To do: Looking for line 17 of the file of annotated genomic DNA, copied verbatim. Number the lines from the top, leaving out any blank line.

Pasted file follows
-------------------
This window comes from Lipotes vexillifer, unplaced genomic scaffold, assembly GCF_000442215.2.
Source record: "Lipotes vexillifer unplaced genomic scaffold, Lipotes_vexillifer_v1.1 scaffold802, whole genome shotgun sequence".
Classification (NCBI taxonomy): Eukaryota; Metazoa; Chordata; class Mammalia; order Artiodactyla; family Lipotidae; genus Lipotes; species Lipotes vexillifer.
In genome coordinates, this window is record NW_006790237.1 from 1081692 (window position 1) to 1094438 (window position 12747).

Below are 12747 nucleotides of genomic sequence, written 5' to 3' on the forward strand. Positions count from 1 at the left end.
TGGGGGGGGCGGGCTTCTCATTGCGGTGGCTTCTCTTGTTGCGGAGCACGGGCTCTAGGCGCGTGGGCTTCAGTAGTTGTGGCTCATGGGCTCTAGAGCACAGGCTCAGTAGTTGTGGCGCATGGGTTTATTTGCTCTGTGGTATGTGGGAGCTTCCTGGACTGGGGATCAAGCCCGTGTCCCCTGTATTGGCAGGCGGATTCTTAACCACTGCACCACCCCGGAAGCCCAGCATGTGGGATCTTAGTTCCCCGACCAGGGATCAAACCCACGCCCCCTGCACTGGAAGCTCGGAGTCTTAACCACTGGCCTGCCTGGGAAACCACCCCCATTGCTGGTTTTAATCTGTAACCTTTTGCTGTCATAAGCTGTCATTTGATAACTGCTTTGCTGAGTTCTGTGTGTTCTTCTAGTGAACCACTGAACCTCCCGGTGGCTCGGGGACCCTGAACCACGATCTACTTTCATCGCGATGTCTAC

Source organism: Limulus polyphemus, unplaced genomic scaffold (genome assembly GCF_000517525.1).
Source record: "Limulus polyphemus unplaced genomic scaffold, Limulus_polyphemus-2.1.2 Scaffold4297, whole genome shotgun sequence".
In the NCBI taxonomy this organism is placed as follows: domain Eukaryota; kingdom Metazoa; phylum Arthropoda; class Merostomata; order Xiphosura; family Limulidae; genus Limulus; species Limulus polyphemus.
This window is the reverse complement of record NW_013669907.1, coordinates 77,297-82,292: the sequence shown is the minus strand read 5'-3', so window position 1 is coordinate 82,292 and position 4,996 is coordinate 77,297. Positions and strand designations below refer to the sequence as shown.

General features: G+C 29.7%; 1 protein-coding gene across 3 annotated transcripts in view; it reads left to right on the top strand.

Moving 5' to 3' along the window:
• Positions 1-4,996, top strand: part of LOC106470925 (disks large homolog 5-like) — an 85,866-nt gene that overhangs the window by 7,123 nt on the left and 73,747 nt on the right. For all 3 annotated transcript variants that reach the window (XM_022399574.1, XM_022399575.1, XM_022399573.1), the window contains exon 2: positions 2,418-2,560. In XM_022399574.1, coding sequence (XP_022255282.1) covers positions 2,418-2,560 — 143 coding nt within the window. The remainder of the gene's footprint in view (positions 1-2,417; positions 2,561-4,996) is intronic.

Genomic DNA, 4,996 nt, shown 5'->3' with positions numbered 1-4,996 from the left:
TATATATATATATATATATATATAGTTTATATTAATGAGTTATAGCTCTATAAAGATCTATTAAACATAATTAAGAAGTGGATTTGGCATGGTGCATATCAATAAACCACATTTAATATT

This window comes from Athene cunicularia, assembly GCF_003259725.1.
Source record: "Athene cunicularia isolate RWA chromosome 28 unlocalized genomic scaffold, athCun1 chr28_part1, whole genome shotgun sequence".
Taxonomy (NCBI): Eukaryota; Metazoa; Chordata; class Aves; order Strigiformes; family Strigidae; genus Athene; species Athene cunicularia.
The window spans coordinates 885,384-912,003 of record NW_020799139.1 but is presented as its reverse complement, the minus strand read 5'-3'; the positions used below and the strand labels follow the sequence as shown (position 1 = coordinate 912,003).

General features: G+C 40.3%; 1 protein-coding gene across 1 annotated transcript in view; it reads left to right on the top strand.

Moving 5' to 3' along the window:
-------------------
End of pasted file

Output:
Source record: "Athene cunicularia isolate RWA chromosome 28 unlocalized genomic scaffold, athCun1 chr28_part1, whole genome shotgun sequence".